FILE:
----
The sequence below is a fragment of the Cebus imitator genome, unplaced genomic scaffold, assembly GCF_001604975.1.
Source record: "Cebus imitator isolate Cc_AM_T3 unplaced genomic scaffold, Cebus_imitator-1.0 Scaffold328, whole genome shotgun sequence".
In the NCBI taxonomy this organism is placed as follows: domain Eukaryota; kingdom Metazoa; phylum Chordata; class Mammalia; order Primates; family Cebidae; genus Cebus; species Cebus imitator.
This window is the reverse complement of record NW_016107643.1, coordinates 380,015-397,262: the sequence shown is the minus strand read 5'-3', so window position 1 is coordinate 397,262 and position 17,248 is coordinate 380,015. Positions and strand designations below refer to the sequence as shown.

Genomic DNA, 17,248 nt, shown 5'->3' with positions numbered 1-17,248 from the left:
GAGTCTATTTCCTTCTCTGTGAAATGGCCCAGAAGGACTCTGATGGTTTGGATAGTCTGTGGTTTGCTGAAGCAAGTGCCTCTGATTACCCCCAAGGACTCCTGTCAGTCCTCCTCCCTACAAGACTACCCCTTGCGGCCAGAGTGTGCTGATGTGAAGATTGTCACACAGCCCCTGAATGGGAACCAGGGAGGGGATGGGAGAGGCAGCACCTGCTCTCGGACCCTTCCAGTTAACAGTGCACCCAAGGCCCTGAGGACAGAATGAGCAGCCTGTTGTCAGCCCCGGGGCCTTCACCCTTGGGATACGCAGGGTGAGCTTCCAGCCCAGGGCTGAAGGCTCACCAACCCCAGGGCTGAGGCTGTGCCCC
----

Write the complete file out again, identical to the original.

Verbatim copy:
The sequence below is a fragment of the Cebus imitator genome, unplaced genomic scaffold, assembly GCF_001604975.1.
Source record: "Cebus imitator isolate Cc_AM_T3 unplaced genomic scaffold, Cebus_imitator-1.0 Scaffold328, whole genome shotgun sequence".
In the NCBI taxonomy this organism is placed as follows: domain Eukaryota; kingdom Metazoa; phylum Chordata; class Mammalia; order Primates; family Cebidae; genus Cebus; species Cebus imitator.
This window is the reverse complement of record NW_016107643.1, coordinates 380,015-397,262: the sequence shown is the minus strand read 5'-3', so window position 1 is coordinate 397,262 and position 17,248 is coordinate 380,015. Positions and strand designations below refer to the sequence as shown.

Genomic DNA, 17,248 nt, shown 5'->3' with positions numbered 1-17,248 from the left:
GAGTCTATTTCCTTCTCTGTGAAATGGCCCAGAAGGACTCTGATGGTTTGGATAGTCTGTGGTTTGCTGAAGCAAGTGCCTCTGATTACCCCCAAGGACTCCTGTCAGTCCTCCTCCCTACAAGACTACCCCTTGCGGCCAGAGTGTGCTGATGTGAAGATTGTCACACAGCCCCTGAATGGGAACCAGGGAGGGGATGGGAGAGGCAGCACCTGCTCTCGGACCCTTCCAGTTAACAGTGCACCCAAGGCCCTGAGGACAGAATGAGCAGCCTGTTGTCAGCCCCGGGGCCTTCACCCTTGGGATACGCAGGGTGAGCTTCCAGCCCAGGGCTGAAGGCTCACCAACCCCAGGGCTGAGGCTGTGCCCC